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A publication of the Archaeological Institute of America

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New Thoughts on the “Neanderthal Aesthetic”

Wednesday, March 29, 2017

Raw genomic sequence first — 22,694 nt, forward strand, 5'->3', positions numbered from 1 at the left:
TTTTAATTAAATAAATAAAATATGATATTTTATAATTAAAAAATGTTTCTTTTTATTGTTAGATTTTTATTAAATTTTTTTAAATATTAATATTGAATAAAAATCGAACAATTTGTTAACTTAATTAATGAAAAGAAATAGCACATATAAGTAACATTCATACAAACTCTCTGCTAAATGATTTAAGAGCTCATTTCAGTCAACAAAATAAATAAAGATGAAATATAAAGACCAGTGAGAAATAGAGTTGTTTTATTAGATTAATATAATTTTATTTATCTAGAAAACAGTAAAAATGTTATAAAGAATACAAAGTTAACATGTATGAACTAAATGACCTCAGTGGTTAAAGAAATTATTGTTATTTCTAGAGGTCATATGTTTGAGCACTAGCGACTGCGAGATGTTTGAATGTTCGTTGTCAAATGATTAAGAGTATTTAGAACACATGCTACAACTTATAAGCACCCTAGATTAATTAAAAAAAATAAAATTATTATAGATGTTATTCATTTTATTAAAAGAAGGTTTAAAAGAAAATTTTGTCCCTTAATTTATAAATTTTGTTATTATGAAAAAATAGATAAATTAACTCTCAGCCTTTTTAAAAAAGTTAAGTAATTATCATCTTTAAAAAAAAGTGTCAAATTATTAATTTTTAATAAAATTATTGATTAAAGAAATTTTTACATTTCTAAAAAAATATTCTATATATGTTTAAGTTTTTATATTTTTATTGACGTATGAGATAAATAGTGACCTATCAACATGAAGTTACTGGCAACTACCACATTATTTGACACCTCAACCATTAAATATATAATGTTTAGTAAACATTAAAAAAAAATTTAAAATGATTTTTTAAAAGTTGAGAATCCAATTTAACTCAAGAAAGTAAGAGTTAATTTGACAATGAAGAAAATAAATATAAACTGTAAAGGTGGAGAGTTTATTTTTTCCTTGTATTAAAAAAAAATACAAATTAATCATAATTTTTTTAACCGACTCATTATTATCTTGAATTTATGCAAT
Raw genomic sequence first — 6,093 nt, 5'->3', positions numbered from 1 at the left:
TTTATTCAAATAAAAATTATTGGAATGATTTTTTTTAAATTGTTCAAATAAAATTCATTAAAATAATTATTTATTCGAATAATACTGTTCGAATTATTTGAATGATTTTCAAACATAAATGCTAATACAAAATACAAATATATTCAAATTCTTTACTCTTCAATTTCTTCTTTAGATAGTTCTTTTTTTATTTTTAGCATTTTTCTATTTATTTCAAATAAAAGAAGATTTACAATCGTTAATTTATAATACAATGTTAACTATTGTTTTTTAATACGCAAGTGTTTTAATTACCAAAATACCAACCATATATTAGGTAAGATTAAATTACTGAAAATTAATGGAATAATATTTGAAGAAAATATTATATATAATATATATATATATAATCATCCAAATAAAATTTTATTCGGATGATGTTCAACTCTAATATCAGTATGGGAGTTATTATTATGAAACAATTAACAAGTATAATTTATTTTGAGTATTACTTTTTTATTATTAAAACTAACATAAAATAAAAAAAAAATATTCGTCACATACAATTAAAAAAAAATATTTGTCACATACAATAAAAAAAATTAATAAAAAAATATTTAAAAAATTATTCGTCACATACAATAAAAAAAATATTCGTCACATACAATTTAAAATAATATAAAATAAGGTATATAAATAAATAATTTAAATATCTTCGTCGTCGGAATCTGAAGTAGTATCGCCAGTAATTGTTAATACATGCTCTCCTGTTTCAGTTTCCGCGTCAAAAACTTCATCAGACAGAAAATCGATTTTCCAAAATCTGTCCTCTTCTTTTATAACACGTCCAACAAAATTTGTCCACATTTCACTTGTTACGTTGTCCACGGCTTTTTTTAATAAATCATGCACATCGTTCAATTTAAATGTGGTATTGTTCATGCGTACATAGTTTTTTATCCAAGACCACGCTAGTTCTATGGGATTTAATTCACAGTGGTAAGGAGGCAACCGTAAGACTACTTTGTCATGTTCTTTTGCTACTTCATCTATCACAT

Neanderthal raven boneBORDEAUX, FRANCE—A fragment raven bone thought to have been carved with ridges by Neanderthals has been unearthed at a rock shelter in Crimea, according to a report in The International Business Times. The bone, which may be between 38,000 and 43,000 years old, is thought to have been carved with six irregular ridges at first. Two additional, shallow ridges may have been added later to improve the regularity of the pattern. The researchers speculate the ridges might have been intended to make the bone easier to grip, or as a mark of ownership. But, “if it was just a mark of ownership or to facilitate grip of object then they were not obliged to make them so clearly equidistant and similar,” explained Francesco d’Errico of the University of Bordeaux. The team members tried to replicate the incisions on turkey bones in order to determine how difficult it was to create a regular pattern. “So there is a will to produce something that can be recognized visually as consistent,” d’Errico concluded. “If consistency is an indication of aesthetics, then this supports the idea that Neanderthals did have a sense of the aesthetic.” To read more about our extinct cousins' artistic sensibilities, read "Neanderthal Necklace."

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